Lung Cancer Awareness: One Reason I Write

lung cancer awareness

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What is your favorite aspect of being a writer?

November is lung cancer awareness month. So, it’s fitting that this month, Alex J. Cavanaugh’s Insecure Writer’s Support Group has asked the question, “What is your favorite aspect of being a writer?”

I write to educate, advocate, and change people’s perspectives. In particular, I write about cancer and living with cancer. In October of 2012, my husband discovered hardened enlarged lymph nodes above his left collar bone. He was 51, healthy, and the father of 6 children (3 of whom were still young). He’d never smoked, yet, his doctors soon diagnosed him with stage IV lung cancer. Our world turned upside down.

At the time my husband was diagnosed, he had none of the symptoms you associated with lung cancer, no cough, no trouble breathing. He had terrible back pain that he thought was from a pulled muscle. In fact, the pain was due to cancer that had already spread to his spinal cord.

When he felt those lumps, he immediately called to get an appointment with the doctor. We would have to wait 3 long days for that appointment. In the meantime, we searched the internet for answers. All of the reputable websites suggested that his symptoms were consistent with metastatic lung cancer.

We kept looking. There was no way it could be lung cancer. Dan had never smoked. He was a realtor and a pastor. He wasn’t working around respiratory hazards. We were wrong. Non-smokers get lung cancer too.

False Assumptions: Real Facts

Most people assume that they don’t need to worry about lung cancer. While most women are aware of their risk of breast cancer, a recent survey that looked at awareness and perceptions about lung health showed that 98% of women don’t even have lung cancer on their health radar. 78% of women don’t know that lung cancer has killed more women than breast cancer each year since 1987. It’s time to raise lung cancer awareness.

Take the Lung Cancer Awareness Quiz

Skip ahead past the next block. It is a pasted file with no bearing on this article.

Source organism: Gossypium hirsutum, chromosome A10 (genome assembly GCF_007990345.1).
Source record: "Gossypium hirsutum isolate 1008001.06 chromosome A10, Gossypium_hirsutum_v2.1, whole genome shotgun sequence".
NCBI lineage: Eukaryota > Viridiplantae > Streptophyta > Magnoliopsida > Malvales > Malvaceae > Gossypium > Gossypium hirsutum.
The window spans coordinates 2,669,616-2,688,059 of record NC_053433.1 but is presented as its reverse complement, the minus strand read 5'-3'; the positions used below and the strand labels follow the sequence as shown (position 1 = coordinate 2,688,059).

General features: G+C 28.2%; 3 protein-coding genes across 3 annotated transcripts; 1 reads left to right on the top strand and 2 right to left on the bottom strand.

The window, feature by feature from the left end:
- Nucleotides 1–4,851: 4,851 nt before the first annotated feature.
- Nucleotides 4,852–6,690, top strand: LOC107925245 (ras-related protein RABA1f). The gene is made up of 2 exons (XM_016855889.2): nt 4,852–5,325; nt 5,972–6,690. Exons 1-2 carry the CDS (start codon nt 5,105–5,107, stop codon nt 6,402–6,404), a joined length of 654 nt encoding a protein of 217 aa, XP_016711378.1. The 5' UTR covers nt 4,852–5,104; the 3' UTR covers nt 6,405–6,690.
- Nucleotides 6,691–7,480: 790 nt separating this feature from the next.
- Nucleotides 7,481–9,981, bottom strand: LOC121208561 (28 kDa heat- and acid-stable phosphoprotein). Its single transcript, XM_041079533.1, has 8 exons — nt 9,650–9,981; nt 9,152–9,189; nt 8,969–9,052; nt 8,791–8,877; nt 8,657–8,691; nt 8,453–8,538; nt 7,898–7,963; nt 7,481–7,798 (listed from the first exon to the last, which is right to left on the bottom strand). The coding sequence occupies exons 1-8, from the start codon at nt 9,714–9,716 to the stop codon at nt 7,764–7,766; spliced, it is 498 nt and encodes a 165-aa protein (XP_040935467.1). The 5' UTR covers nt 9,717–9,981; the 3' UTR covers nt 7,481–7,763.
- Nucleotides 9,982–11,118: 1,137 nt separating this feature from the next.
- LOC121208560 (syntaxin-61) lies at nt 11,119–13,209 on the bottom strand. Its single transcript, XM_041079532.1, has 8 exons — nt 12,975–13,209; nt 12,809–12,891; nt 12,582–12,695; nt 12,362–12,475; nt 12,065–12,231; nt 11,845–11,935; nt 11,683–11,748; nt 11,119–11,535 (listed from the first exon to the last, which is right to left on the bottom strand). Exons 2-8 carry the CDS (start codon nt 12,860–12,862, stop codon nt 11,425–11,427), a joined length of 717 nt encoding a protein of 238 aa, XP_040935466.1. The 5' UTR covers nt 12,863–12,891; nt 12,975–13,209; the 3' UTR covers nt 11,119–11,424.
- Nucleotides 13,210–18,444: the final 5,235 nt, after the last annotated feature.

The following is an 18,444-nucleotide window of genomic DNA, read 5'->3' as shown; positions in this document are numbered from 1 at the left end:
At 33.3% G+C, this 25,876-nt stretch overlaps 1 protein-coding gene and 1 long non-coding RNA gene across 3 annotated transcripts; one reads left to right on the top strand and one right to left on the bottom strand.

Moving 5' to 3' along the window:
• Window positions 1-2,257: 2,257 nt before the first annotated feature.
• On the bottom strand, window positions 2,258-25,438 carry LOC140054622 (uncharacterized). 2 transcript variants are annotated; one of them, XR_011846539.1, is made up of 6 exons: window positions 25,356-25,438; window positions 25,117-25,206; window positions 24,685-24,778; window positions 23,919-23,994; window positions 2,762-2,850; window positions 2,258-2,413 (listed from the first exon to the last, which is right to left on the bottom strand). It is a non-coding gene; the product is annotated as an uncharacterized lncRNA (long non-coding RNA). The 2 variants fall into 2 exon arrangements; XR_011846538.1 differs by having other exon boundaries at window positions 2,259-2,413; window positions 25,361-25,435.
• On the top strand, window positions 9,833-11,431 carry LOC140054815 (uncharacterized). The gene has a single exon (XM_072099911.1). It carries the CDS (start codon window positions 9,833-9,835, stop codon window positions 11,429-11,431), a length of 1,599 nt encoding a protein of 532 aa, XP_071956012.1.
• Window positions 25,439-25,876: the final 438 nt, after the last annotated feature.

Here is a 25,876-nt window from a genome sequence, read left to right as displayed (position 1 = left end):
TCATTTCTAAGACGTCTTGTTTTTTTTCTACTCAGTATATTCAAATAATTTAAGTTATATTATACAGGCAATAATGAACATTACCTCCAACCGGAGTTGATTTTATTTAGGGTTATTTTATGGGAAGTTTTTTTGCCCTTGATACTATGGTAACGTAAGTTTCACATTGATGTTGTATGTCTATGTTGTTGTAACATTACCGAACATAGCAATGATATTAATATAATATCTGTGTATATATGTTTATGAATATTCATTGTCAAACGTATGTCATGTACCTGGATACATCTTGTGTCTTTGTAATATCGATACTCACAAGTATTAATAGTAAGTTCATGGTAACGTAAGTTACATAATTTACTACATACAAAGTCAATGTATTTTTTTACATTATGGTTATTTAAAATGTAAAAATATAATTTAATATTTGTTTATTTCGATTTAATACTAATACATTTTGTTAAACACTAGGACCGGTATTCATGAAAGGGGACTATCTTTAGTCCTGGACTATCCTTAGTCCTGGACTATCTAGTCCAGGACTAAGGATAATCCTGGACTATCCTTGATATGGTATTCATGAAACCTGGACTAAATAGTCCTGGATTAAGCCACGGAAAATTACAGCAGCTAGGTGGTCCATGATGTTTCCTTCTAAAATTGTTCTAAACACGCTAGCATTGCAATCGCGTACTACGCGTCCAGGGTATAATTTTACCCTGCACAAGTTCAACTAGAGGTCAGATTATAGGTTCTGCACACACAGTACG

What is your Lung Cancer Awareness? Take this 6 question quiz to find out!

Here are some more facts about lung cancer from the American Lung Association:

  • The World Health Organization reports that with 1.8 million new cases and 1.6 million deaths in 2012, lung cancer is the most common cancer worldwide. It’s also the deadliest.
  • According to the Centers for Disease Control and Prevention, lung cancer is the leading cancer killer in both men and women in the U.S.
  • An estimated 158,080 Americans will die from lung cancer in 2016, accounting for approximately 27 percent of all cancer deaths.
  • More than 1/2 of people with lung cancer die within one year of being diagnosed.
  • The reason lung cancer so deadly is because it is usually asymptomatic until it has metastasized (spread throughout the body).
  • For metastatic lung cancer (cancer that has spread to other organs) the five-year survival rate is only 4 percent.
  • Since only 16 % of lung cancer cases are diagnosed at an early stage, more than half of people with lung cancer die within one year of being diagnosed. Early detection is essential.
  • Radon is the leading cause of lung cancer in non-smokers accounting for an estimated 21,000 lung cancer deaths each year.
  • Another cause of lung cancer is asbestos, Nonsmoking asbestos workers are 5X more likely to develop lung cancer than non­smokers not exposed to asbestos. If you’re a smoker and you’ve been exposed to asbestos, your risk of developing lung cancer increases 50 fold.

During the month of November, I will be trying to raise lung cancer awareness, since it is a cancer that has forever changed the lives of my husband and myself, our children, and our family.


About Heather Erickson

I am an author, writer, and speaker and homeschooling mom of 3. Since my husband, Dan was diagnosed with stage IV lung cancer in 2012, I’ve focused my writing and speaking on helping cancer patients and their families advocate for themselves and live life to the fullest, in spite of their illness.

My goal is to help people face cancer with grace.

My book Facing Cancer as a Friend: How to Support Someone who Has Cancer, is available on

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